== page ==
Instead, she turned the thermostat in her beige-walled office down to keep her fever low. She stacked cereal boxes and bowls across the top of her desk so she did not have to waste energy going downstairs for food. She constructed an elaborate contraption to hold up reading material so she did not have to look down. And then she got on the phone. Over four years, she interviewed more than 150 people, many of them grizzled jockeys and track veterans in their 90s. She posted scores of notices on the Internet, searching for more. She pored over old newspapers and track records, emptied eBay and other web sites of track memorabilia. She hired a former jockey to visit a racing library. She listened to crackling audiotapes and watched scratchy newsreels. And in a way, as her editor sees it, her condition may have helped the book.
''Laura doesn't have kids and she doesn't go out, so for years this was her central passion,'' says Jonathan Karp, executive editor at Random House, which published Seabiscuit. ''Even though she has this illness, in a way it may have given her a focus and impetus that allowed her imagination to find some kind of deeper connection to Seabiscuit that perhaps other writers might not have. She got obsessed.''
Karp and Hillenbrand's agent, Tina Bennett, of Janklow & Nesbit Associates, say that Hillenbrand's illness did not slow her progress at all, despite several health setbacks, including a temporary loss of sight in her lower left eye. It did alter the standard relationship among writer, agent, and editor. Rather than Hillenbrand going to New York to work on the book, Karp went to Washington, D.C. Bennett did not actually meet Hillenbrand until one year after the book was published and they had worked together for five years.
But the editing homestretch—several grueling weeks and so many late nights—did Hillenbrand in. The day after she turned in her manuscript in the fall of 2000, Hillenbrand collapsed. Or, as she puts it, ''the sky fell again.'' The world began to pitch and hurl. The night sweats resumed in force. The exhaustion crept through her bones. Now she is able to read and write only a few paragraphs a day. She spends those paragraphs like a miser: a few e-mails one day, a few sentences in the article she is working on about her chronic fatigue. If her recurrence is, as she says, ''the price I am paying for the book,'' she feels it has been well worth it.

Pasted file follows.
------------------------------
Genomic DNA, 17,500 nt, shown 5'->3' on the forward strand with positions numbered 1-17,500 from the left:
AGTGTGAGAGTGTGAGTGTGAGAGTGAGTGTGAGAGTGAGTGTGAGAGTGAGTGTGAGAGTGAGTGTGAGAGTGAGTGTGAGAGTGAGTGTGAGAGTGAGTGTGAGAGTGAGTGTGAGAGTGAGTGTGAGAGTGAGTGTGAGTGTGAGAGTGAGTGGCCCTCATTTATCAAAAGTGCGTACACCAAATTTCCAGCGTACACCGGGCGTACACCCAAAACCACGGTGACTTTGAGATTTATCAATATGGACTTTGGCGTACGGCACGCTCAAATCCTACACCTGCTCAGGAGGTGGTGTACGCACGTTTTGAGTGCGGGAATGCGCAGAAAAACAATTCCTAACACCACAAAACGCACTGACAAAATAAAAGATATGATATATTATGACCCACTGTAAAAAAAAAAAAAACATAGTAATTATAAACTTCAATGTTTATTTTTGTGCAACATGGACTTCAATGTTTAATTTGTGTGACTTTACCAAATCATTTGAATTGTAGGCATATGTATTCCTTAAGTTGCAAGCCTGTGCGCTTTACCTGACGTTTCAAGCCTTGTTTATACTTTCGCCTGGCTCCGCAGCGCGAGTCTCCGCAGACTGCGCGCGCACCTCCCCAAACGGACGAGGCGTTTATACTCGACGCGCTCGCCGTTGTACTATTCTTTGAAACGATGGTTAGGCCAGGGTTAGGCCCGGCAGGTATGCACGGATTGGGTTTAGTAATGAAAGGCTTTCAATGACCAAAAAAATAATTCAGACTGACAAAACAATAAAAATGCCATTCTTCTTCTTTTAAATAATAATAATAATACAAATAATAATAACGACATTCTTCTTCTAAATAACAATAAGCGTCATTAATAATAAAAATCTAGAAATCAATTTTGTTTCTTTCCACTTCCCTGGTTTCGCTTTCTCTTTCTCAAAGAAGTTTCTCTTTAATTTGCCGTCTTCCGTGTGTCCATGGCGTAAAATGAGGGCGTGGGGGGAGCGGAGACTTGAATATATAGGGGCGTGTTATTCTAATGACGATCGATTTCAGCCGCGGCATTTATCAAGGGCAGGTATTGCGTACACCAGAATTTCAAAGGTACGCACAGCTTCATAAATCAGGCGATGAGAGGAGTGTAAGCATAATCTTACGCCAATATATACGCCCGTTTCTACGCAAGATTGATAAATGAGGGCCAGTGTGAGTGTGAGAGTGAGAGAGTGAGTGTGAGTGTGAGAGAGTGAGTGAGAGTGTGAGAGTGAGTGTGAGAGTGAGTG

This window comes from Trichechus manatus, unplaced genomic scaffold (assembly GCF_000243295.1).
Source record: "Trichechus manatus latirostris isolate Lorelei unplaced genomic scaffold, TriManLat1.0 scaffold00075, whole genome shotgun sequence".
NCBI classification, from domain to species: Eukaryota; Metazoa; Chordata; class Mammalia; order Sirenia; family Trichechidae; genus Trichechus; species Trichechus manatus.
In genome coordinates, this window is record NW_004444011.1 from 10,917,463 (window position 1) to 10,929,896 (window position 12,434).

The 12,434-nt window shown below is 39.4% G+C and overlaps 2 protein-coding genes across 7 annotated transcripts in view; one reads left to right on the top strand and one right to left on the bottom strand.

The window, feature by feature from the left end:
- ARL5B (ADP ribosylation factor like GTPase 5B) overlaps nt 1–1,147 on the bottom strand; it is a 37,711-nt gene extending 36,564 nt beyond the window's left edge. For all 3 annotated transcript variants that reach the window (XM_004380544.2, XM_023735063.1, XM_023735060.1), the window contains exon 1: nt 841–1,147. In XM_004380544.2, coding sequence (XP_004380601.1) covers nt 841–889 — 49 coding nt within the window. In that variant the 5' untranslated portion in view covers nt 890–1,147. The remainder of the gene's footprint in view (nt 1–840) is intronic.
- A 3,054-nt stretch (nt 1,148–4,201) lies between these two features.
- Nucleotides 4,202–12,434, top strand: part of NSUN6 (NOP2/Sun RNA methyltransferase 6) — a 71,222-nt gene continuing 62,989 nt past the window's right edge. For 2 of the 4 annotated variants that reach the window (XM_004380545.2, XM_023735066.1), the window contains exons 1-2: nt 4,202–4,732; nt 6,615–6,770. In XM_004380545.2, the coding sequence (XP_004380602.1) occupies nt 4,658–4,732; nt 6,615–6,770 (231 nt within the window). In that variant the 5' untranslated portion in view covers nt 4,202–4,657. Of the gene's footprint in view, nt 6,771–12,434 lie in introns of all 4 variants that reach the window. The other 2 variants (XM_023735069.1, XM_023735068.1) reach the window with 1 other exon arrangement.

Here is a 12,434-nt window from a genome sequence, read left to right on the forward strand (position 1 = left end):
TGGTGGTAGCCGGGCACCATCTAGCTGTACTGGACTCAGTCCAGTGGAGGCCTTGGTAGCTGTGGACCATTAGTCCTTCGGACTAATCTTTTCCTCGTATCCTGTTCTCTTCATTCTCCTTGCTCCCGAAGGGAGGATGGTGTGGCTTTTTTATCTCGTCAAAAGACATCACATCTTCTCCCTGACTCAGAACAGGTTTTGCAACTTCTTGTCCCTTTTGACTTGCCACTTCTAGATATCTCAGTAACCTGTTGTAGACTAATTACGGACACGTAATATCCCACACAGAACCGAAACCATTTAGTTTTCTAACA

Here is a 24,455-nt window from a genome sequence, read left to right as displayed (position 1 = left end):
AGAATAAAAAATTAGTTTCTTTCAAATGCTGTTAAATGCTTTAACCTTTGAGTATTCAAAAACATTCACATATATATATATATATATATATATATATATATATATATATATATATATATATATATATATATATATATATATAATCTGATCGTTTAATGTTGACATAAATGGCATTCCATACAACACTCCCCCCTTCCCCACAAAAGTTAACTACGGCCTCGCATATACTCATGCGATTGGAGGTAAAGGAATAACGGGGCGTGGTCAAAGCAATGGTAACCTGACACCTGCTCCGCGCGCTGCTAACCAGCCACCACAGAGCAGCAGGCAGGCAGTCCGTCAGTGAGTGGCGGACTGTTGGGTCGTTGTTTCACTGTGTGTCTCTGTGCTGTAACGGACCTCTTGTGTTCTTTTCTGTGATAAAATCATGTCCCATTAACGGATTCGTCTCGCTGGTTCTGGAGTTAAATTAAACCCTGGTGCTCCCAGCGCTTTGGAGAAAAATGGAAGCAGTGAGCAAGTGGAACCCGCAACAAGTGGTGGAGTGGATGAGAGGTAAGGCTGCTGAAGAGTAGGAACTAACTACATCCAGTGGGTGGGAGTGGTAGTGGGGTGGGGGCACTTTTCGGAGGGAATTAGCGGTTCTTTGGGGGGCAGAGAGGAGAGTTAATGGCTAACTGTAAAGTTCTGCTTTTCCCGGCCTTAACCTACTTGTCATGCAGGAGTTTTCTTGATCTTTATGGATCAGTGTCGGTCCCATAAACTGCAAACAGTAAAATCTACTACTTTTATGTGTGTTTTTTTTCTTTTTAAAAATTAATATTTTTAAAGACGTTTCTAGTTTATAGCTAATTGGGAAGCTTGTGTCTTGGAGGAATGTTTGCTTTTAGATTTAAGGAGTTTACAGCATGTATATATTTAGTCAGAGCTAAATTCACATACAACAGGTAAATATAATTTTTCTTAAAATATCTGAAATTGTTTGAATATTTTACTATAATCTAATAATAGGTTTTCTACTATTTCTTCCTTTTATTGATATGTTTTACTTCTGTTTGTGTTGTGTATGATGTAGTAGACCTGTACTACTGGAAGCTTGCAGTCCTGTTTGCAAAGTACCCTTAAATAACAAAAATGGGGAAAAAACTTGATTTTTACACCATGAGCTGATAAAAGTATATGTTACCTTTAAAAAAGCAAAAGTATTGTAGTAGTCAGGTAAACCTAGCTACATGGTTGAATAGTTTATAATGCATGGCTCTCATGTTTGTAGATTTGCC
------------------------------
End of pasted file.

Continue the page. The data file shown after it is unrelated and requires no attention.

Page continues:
''The illness got me used to accepting that I couldn't do or have very much. All possibility disappeared from my life,'' says Hillenbrand. ''Now, with all this love coming in and people believing in me, I can believe in myself. So in a way, Seabiscuit is to me what he was to people in the Depression. He is possibility.''
Sally Jacobs is a Staff Writer for The Boston Globe. This was a lead story from that newspaper on 10/24/2002. © Copyright 2002 Globe Newspaper Co. Copyright permission granted.
Notice about names
The Massachusetts CFIDS/ME & FM Association would like to clarify the use of the various acronyms for Chronic Fatigue Syndrome (CFS), Chronic Fatigue & Immune Dysfunction Syndrome (CFIDS) and Myalgic Encephalomyelitis (ME) on this site. When we generate our own articles on the illness, we will refer to it as ME/CFS, the term now generally used in the United States. When we are reporting on someone else’s report, we will use the term they use. The National Institutes of Health (NIH) are currently using ME/CFS. The Centers for Disease Control and Prevention (CDC) are calling the illness CFS.
Until there is consensus on a name for the illness, the Massachusetts CFIDS/ME & FM Association name will not change.